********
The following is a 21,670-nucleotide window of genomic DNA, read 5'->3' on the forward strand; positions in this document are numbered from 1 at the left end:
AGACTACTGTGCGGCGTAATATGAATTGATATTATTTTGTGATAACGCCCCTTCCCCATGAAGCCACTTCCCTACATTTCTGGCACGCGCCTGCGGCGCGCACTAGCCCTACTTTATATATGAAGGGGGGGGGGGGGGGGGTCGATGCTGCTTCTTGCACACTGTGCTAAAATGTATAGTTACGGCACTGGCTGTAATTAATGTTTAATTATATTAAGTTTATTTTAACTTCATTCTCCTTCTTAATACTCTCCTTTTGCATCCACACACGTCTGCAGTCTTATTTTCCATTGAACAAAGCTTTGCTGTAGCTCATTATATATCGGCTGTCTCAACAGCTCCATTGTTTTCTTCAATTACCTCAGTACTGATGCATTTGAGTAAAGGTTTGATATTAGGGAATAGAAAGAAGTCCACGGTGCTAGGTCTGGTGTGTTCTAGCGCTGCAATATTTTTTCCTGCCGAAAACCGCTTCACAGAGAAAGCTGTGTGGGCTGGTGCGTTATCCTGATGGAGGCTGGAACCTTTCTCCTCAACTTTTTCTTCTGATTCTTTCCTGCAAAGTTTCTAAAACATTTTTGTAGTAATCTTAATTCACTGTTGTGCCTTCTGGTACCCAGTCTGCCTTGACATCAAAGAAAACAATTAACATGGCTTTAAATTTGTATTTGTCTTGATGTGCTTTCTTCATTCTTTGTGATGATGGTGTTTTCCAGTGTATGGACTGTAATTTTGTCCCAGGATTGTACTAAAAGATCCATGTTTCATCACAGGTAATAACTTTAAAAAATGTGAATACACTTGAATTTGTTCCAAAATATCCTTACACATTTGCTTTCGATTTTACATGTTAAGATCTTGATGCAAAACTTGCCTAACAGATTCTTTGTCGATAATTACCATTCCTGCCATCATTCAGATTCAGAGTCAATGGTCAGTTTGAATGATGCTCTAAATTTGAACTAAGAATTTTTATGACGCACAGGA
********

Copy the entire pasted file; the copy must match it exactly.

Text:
The following is a 21,670-nucleotide window of genomic DNA, read 5'->3' on the forward strand; positions in this document are numbered from 1 at the left end:
AGACTACTGTGCGGCGTAATATGAATTGATATTATTTTGTGATAACGCCCCTTCCCCATGAAGCCACTTCCCTACATTTCTGGCACGCGCCTGCGGCGCGCACTAGCCCTACTTTATATATGAAGGGGGGGGGGGGGGGGGTCGATGCTGCTTCTTGCACACTGTGCTAAAATGTATAGTTACGGCACTGGCTGTAATTAATGTTTAATTATATTAAGTTTATTTTAACTTCATTCTCCTTCTTAATACTCTCCTTTTGCATCCACACACGTCTGCAGTCTTATTTTCCATTGAACAAAGCTTTGCTGTAGCTCATTATATATCGGCTGTCTCAACAGCTCCATTGTTTTCTTCAATTACCTCAGTACTGATGCATTTGAGTAAAGGTTTGATATTAGGGAATAGAAAGAAGTCCACGGTGCTAGGTCTGGTGTGTTCTAGCGCTGCAATATTTTTTCCTGCCGAAAACCGCTTCACAGAGAAAGCTGTGTGGGCTGGTGCGTTATCCTGATGGAGGCTGGAACCTTTCTCCTCAACTTTTTCTTCTGATTCTTTCCTGCAAAGTTTCTAAAACATTTTTGTAGTAATCTTAATTCACTGTTGTGCCTTCTGGTACCCAGTCTGCCTTGACATCAAAGAAAACAATTAACATGGCTTTAAATTTGTATTTGTCTTGATGTGCTTTCTTCATTCTTTGTGATGATGGTGTTTTCCAGTGTATGGACTGTAATTTTGTCCCAGGATTGTACTAAAAGATCCATGTTTCATCACAGGTAATAACTTTAAAAAATGTGAATACACTTGAATTTGTTCCAAAATATCCTTACACATTTGCTTTCGATTTTACATGTTAAGATCTTGATGCAAAACTTGCCTAACAGATTCTTTGTCGATAATTACCATTCCTGCCATCATTCAGATTCAGAGTCAATGGTCAGTTTGAATGATGCTCTAAATTTGAACTAAGAATTTTTATGACGCACAGGA